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Hoffmann, R. A wiki for the life sciences where authorship matters. Nature Genetics (2008)

Estradiol-inducible squelching and cell growth arrest by a chimeric VP16-estrogen receptor expressed in Saccharomyces cerevisiae: suppression by an allele of PDR1.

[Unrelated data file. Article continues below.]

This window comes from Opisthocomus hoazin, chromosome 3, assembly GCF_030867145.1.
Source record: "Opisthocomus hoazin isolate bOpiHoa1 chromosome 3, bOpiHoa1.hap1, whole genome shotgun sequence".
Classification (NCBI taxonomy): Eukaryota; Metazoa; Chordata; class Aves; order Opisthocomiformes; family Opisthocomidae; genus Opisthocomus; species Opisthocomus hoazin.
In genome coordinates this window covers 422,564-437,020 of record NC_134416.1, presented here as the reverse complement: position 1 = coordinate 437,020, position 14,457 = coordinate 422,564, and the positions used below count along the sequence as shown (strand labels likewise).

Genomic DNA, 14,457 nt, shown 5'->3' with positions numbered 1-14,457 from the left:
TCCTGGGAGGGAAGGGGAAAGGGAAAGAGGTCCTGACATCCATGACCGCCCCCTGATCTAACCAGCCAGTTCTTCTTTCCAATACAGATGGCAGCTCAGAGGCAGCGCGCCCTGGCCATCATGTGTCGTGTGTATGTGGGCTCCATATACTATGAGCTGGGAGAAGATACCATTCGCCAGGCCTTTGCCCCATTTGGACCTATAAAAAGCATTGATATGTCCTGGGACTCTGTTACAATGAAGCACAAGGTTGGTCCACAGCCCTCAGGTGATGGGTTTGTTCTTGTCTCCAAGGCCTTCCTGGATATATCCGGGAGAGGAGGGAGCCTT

We have constructed and characterized a flexible system for analyzing the phenomenon of squelching and estrogen receptor function in the yeast Saccharomyces cerevisiae. The A/B region of the human estrogen receptor was replaced with the transcriptional activating domain of VP16 and expressed in yeast cells from high-copy-number plasmids. Addition of hormone resulted in an immediate inhibition of expression (squelching) of a chromosomally integrated GAL1:lacZ reporter gene and the eventual arrest of cell growth (toxicity). In order to determine whether a relationship exists between toxicity and squelching, mutations were made in this chimeric receptor (VEO) and their effects on transcriptional activation, squelching, and toxicity were compared. A direct correlation was found between mutations in VEO that reduced VP16 transactivation ability in yeast cells and those that reduced both squelching and toxicity. Surprisingly, mutations in the DNA binding domain (DBD) of VEO dramatically reduced squelching and completely relieved toxicity, suggesting a role for the DBD in squelching and strengthening the correlation between squelching and toxicity. To demonstrate the utility of this system for carrying out genetic selection, a plasmid-based yeast genomic bank was screened for genes that can relieve the toxicity of VEO by means of an elevated copy number, resulting in the repeated cloning of an allele of the PDR1 (pleiotropic drug resistance) gene. We present evidence that mutations in PDR1 can modulate the intracellular availability of estradiol by the same mechanism that leads to multiple drug resistance in yeast cells. Taken together, our results provide evidence that cell growth arrest occurs when squelching exceeds a certain threshold and that strong squelching requires both a DBD and a transcriptional activating domain. Furthermore, we show that growth arrest can provide a useful phenotype for carrying out the genetic analysis of both squelching and estrogen receptor function in yeast cells.[1]


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